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Colonial History

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Africa's land was divided by major powers such as Britain, France, Belgian, Spain, and Germany. The invasions were extremely resistant. Davidson emphasizes the countless deaths that would come during each raid of the African peoples land. With this emphasis was a question that came to mind; Davidson did not focus on the How? How could the countries invade the huge area land when export of soldiers had to be much too expensive especially in countries deep within the interior of Africa? To answer this you must look into the military mindset of Europe officials. They would take advantage of the "African manpower", utilizing the dislocation of decades of local rivalries and the leverage and skills of its own people. The Asante Nation was one example of the extent that Britain would reach to gain power. Defeat, control, and humiliation were the keys to the British success. The pacification of land method or "hammering" was widely used, and with the advantage of technology like the Maxim gun many tribes like the Asante had no chance. There were critics to this tactic of control, but because of the already placed mindset of the "Inferior Species" many never were heard. We focused heavily on this truth with readings such as Kipling's "The White Mans Burden".

The film "The Magnificent African Cake" by Basil Davidson showed many different aspects of colonial rule and the consequences to the African people that shortly followed. In this movie Davidson painted a vivid picture of powerful European nations drive for conquest and control and the methods used to justify forced labor, cash crops, and extremely high taxes on the native people. The purpose of the title "The Magnificent African Cake" defines Africa as a open land cake which would be sliced and given to any country with the most effective means to govern over the land weather by direct or indirect rule, assimilation or association, economic, or pure force. Europe's powerful foreign policy would trump the pain that was endured by native Africans during colonial period.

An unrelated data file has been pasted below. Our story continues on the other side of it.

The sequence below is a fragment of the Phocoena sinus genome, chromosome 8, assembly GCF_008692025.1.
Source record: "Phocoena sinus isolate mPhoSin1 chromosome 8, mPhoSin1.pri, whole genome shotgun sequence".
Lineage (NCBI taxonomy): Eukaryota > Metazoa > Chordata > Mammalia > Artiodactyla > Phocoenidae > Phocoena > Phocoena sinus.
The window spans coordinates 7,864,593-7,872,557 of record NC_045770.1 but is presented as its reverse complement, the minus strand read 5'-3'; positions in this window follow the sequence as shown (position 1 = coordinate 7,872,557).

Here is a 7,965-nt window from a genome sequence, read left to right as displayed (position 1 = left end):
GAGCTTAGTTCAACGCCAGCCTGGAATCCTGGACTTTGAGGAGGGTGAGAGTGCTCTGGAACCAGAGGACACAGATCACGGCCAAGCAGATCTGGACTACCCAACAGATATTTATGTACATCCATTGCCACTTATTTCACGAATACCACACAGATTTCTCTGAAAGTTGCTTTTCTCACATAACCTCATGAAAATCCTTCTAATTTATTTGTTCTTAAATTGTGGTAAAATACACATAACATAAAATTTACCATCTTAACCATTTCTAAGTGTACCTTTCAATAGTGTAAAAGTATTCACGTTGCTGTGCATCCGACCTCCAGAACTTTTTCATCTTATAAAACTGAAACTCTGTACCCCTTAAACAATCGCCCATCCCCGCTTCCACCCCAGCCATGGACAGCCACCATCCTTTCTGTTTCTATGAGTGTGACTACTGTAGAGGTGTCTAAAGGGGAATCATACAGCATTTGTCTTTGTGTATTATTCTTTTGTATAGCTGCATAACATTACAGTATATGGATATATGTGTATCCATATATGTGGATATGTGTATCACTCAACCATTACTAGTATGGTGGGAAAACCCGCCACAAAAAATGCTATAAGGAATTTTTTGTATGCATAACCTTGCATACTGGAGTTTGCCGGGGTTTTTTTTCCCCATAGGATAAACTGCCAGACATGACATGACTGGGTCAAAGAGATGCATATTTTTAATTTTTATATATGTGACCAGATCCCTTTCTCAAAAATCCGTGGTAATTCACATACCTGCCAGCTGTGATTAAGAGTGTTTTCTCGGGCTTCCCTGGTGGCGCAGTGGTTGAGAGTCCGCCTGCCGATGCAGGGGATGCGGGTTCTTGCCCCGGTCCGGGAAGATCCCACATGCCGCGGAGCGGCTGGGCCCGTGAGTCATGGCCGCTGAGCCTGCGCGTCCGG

The scramble for Africa was the first point focused in the film by Davidson. He places the audience near old trading posts along the coastline emphasizing the end of the slave trade and the beginning of a new wave of industrialization and commerce. This change sparked 1884 Belgian Congress meeting and the divisions of the land and people of Africa, as quoted "Any power that could occupy African Soil can claim it". The film did a great job of describing the viewpoint of colonial officials and their justification of the approach of gaining their space on African soil. Opinions of the native people were truly nonexistent viewing Africans as quoted "helpless children, lazy savages that Christian Europe could justify taking their country from them". Also learned in class Richard Reid also cements this understanding



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